Cost of Owning a Horse: May 2021 Expense Report

Written by Horse Rookie

How much do horses cost? Here’s my answer for May.

These reports are intended to be a tool for horse enthusiasts who are considering buying (or leasing) a horse and want a transparent look at the real cost of horse ownership.

(If you’re new to these expense reports, make sure to read the “reminders” section here for background on my finances.)

Thanks to the accountability provided by these expense reports, I got my butt in gear and finally listed my old saddle on Facebook and eBay this month. Though I didn’t get as much for it as I wanted (more on that later), I was able to recoup more than $2,000 to offset the purchase of my new reining/cutting saddle. That’s why the numbers look SO good this month!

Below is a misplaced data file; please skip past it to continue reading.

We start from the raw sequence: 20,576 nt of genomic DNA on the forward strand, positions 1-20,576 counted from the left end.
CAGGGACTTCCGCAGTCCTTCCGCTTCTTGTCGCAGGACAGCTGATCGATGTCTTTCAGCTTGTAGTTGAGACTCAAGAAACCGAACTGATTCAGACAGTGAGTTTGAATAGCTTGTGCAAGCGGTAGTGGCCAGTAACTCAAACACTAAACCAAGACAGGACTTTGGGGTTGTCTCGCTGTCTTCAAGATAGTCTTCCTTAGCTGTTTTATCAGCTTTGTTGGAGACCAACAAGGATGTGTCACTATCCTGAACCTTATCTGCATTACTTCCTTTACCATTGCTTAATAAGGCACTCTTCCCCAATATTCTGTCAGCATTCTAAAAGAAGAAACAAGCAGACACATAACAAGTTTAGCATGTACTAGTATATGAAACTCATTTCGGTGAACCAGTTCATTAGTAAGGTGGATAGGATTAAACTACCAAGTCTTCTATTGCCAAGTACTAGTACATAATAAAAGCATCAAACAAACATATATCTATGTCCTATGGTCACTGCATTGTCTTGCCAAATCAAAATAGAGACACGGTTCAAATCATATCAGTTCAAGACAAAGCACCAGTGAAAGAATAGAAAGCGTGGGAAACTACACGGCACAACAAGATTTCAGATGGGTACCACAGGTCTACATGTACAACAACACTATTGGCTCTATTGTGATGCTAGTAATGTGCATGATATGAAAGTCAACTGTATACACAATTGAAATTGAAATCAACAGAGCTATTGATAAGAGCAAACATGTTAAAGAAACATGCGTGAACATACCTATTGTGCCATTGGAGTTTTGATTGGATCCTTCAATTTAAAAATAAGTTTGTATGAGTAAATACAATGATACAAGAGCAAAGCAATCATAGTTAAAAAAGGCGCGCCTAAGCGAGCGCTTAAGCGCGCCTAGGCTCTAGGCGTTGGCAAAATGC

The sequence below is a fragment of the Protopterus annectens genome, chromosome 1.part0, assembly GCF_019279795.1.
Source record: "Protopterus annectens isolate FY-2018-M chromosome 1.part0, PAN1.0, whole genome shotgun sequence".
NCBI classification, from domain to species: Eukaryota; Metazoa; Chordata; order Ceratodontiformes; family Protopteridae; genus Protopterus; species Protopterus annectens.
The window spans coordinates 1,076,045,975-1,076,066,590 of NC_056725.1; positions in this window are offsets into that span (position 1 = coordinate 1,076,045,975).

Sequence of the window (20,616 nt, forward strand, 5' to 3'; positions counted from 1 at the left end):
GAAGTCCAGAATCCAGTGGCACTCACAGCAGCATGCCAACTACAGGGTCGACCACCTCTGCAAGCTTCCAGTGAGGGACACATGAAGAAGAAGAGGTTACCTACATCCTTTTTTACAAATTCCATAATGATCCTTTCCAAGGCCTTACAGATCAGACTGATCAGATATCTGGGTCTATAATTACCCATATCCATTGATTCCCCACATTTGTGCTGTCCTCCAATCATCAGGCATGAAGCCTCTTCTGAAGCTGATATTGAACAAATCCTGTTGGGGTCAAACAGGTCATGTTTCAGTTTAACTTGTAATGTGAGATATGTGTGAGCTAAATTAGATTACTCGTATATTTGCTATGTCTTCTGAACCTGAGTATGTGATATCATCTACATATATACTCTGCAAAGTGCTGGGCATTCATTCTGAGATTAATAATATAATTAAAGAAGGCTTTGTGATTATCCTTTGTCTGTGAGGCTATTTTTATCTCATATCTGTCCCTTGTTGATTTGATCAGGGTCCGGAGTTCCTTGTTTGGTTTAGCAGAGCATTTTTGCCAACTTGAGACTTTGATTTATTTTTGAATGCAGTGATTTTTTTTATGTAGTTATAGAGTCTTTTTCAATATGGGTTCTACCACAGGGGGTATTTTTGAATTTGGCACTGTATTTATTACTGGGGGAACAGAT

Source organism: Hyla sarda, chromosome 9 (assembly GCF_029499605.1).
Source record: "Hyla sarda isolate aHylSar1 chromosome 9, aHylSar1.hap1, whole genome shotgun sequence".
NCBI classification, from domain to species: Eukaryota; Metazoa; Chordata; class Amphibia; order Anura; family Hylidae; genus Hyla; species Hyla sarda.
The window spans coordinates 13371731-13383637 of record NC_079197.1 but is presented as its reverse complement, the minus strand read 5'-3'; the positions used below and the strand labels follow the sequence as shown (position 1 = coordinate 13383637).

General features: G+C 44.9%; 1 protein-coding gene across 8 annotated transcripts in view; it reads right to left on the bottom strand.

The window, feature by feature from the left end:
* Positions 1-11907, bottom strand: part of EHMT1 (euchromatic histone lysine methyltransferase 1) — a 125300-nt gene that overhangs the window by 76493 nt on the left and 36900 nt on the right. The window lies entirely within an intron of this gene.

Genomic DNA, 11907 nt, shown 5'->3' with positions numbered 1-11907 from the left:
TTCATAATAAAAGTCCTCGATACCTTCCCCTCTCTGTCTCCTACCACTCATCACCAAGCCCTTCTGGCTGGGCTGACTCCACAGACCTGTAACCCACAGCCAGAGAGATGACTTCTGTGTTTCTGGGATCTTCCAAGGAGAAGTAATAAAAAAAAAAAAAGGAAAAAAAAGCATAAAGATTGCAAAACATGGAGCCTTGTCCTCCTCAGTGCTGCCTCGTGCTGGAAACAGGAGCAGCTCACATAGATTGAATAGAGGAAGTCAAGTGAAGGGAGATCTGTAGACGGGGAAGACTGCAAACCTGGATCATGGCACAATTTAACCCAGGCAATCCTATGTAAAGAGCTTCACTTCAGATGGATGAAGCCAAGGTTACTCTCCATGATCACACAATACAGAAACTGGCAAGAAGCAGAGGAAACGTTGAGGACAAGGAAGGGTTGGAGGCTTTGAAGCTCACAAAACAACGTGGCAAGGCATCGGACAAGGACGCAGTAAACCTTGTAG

Summary Breakdown

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Cost of Owning a Horse This Month


$440 // Lessons & Ranch Class

  • I typically aim for 3 lessons per week—jumping, western flatwork, and cow work. 
  • This month, I did 7 lessons plus a weekend ranch riding class.
  • (Adjustment: I traded social media management services in exchange for one ranch class ($75).

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$150.00 // Jumping Clinic

  • I’ve been borrowing a friend’s Appendix gelding for jumping lessons because my horse simply isn’t very good at it. (He has many other skills though!)
  • I was able to register for a two-day jumping clinic and do my first courses on my new mount. It was SO fun, and I can’t wait to do more with this horse. 

$295.00 // Cow Working Clinic

  • I participated in my barn’s first cow working clinic of the year, and it was a ton of fun. I rode my loaner jumper (also a cow horse) the first day, and my own gelding the second day.
  • (Adjustment: I traded clinic management services in exchange for this session.)


$90 // Bodywork

  • I scheduled a follow-up bodywork appointment for my borrowed jumping horse. This is his second adjustment ever, and the chiropractor helped even out his pelvis and adjust his withers.